Francis Baily and the
British Association Catalogue

Francis Baily British Association Catalogue

Francis Baily (1774–1844), after whom the phenomenon of Baily’s Beads is named, compiled an all-sky catalogue of stars that helped finalize the number and naming of the present-day constellations. This portrait by Thomas Phillips (1770–1845) hangs in the library of the Royal Astronomical Society, of which Baily was a founder. (Wellcome Collection)

ONE of the most influential but under-appreciated star catalogues in astronomical history was The Catalogue of Stars of the British Association for the Advancement of Science, usually known just as the British Association Catalogue or BAC. Published in 1845, it was drawn up by Francis Baily (1774–1844), a former stockbroker and actuary rather than a professional astronomer but whose grasp of positional astronomy was as sound as that of most professionals.

Baily’s British Association Catalogue helped shape the final selection and naming of the 88 constellations that we know today. As the first all-sky compendium of naked-eye stars it was the world’s leading catalogue of its kind for over half a century, until superseded by the Harvard Revised Photometry catalogue of 1908.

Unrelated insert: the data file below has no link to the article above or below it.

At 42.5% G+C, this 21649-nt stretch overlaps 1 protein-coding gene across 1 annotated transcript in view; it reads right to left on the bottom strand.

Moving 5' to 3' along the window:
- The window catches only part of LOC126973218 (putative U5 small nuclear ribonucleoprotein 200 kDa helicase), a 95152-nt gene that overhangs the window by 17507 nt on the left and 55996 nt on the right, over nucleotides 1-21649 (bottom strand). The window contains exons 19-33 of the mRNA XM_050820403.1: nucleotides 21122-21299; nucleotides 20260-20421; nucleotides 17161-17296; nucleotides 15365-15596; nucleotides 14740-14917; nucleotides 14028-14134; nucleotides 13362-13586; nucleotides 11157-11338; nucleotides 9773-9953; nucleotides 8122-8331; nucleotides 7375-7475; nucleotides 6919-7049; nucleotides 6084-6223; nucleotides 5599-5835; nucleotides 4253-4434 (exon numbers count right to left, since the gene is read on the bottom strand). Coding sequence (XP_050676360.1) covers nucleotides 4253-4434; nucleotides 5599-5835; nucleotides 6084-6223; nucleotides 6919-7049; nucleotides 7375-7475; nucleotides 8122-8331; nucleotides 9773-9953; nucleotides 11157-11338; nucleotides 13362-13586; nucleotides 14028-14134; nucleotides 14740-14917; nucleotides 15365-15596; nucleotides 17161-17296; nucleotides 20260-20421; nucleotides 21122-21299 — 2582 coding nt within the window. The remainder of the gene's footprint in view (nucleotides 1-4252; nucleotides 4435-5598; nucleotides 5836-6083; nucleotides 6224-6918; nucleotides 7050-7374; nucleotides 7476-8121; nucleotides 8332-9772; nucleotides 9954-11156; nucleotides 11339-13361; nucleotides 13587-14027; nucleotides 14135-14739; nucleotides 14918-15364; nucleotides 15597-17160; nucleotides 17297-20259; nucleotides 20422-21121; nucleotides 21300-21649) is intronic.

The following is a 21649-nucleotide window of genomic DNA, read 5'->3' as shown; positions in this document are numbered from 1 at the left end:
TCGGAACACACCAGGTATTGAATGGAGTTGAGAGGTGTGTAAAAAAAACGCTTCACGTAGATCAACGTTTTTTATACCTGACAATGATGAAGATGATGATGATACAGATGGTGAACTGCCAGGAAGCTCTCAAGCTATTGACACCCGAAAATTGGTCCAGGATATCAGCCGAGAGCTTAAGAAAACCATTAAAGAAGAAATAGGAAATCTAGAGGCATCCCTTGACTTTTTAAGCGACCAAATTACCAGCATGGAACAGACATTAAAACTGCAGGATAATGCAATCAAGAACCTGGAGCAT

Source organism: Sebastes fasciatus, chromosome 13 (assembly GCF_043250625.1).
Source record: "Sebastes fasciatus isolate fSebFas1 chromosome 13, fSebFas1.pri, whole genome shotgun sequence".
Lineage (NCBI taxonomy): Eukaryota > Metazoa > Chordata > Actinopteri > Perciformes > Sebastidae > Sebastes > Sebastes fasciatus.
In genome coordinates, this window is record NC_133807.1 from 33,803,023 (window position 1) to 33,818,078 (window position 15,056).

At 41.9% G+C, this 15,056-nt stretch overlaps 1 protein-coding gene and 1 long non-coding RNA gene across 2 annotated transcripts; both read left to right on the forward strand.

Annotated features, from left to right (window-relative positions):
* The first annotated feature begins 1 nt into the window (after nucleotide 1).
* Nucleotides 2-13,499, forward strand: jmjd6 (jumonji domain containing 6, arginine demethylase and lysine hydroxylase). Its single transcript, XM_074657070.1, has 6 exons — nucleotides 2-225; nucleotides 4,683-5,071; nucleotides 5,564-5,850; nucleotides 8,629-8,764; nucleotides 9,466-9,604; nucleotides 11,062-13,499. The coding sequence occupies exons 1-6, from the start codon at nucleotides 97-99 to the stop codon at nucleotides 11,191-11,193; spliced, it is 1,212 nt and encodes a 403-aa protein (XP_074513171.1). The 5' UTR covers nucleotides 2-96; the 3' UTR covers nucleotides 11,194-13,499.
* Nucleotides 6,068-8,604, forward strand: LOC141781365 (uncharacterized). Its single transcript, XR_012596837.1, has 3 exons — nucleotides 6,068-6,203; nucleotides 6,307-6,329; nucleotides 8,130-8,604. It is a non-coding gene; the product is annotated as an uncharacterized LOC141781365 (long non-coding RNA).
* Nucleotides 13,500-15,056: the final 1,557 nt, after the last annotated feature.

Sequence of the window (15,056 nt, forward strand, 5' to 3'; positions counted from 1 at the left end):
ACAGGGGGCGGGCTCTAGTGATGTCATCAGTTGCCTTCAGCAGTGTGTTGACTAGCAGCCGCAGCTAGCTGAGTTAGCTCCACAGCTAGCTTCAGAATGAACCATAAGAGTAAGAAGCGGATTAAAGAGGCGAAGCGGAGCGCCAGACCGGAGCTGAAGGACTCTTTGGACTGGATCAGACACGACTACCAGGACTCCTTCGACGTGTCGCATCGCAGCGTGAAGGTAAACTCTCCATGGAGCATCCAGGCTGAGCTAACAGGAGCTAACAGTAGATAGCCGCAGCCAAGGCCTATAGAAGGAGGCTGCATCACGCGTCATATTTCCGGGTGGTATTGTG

Francis Baily and the string of beads

Francis Baily was one of the founders of the Astronomical Society of London (ASL) in 1820, which became the Royal Astronomical Society (RAS) in 1831. He served as secretary of the ASL for its first three years, and was President of the ASL once and the RAS three times. Rich enough from his business activities, he retired in 1825 at the age of 51 to devote the rest of his life to astronomy.

One of his interests was eclipses, for which his name is best-known. Watching an annular eclipse of the Sun on 1836 May 15 from near Jedburgh, southern Scotland, he was surprised to see ‘a row of lucid points, like a string of bright beads’ around the rim of the Moon as it covered the Sun. The phenomenon, caused by mountains on the Moon’s surface breaking up the last remaining arc of sunlight, had been seen before but it had never been so fully described as in Baily’s published report to the RAS. As a result the effect is known as Baily’s beads.

Baily, though, was not primarily an observer. His great strength was as a compiler and analyst of stellar data, utilizing the mathematical talent that he had first employed when calculating life assurance and annuities at the stock exchange. In transferring this skill to astronomy, he exchanged the impermanence of human life for the permanence of the stars. John Herschel described him as ‘a consummate astronomical calculator’, even more remarkably so given that much of his knowledge was seemingly self-taught.